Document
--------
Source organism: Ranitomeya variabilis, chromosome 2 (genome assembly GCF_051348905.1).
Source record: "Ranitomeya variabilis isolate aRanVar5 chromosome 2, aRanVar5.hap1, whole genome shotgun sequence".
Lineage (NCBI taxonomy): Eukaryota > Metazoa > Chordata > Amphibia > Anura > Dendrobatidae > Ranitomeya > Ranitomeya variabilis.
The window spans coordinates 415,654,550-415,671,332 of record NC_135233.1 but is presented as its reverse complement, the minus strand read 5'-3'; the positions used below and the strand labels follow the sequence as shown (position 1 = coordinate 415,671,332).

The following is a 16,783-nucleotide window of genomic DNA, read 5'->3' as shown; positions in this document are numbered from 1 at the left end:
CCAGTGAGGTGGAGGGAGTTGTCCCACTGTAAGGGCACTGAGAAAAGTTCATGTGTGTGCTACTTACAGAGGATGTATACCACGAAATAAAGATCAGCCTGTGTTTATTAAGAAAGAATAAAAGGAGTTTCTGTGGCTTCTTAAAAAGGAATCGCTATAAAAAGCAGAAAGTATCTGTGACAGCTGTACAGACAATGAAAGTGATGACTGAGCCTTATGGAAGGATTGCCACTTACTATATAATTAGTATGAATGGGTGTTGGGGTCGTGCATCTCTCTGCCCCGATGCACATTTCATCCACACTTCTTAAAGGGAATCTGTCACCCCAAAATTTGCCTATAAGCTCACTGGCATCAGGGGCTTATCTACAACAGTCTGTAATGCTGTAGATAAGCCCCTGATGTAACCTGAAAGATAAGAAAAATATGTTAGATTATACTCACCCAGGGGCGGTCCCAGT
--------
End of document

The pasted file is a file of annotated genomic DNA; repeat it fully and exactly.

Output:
Source organism: Ranitomeya variabilis, chromosome 2 (genome assembly GCF_051348905.1).
Source record: "Ranitomeya variabilis isolate aRanVar5 chromosome 2, aRanVar5.hap1, whole genome shotgun sequence".
Lineage (NCBI taxonomy): Eukaryota > Metazoa > Chordata > Amphibia > Anura > Dendrobatidae > Ranitomeya > Ranitomeya variabilis.
The window spans coordinates 415,654,550-415,671,332 of record NC_135233.1 but is presented as its reverse complement, the minus strand read 5'-3'; the positions used below and the strand labels follow the sequence as shown (position 1 = coordinate 415,671,332).

The following is a 16,783-nucleotide window of genomic DNA, read 5'->3' as shown; positions in this document are numbered from 1 at the left end:
CCAGTGAGGTGGAGGGAGTTGTCCCACTGTAAGGGCACTGAGAAAAGTTCATGTGTGTGCTACTTACAGAGGATGTATACCACGAAATAAAGATCAGCCTGTGTTTATTAAGAAAGAATAAAAGGAGTTTCTGTGGCTTCTTAAAAAGGAATCGCTATAAAAAGCAGAAAGTATCTGTGACAGCTGTACAGACAATGAAAGTGATGACTGAGCCTTATGGAAGGATTGCCACTTACTATATAATTAGTATGAATGGGTGTTGGGGTCGTGCATCTCTCTGCCCCGATGCACATTTCATCCACACTTCTTAAAGGGAATCTGTCACCCCAAAATTTGCCTATAAGCTCACTGGCATCAGGGGCTTATCTACAACAGTCTGTAATGCTGTAGATAAGCCCCTGATGTAACCTGAAAGATAAGAAAAATATGTTAGATTATACTCACCCAGGGGCGGTCCCAGT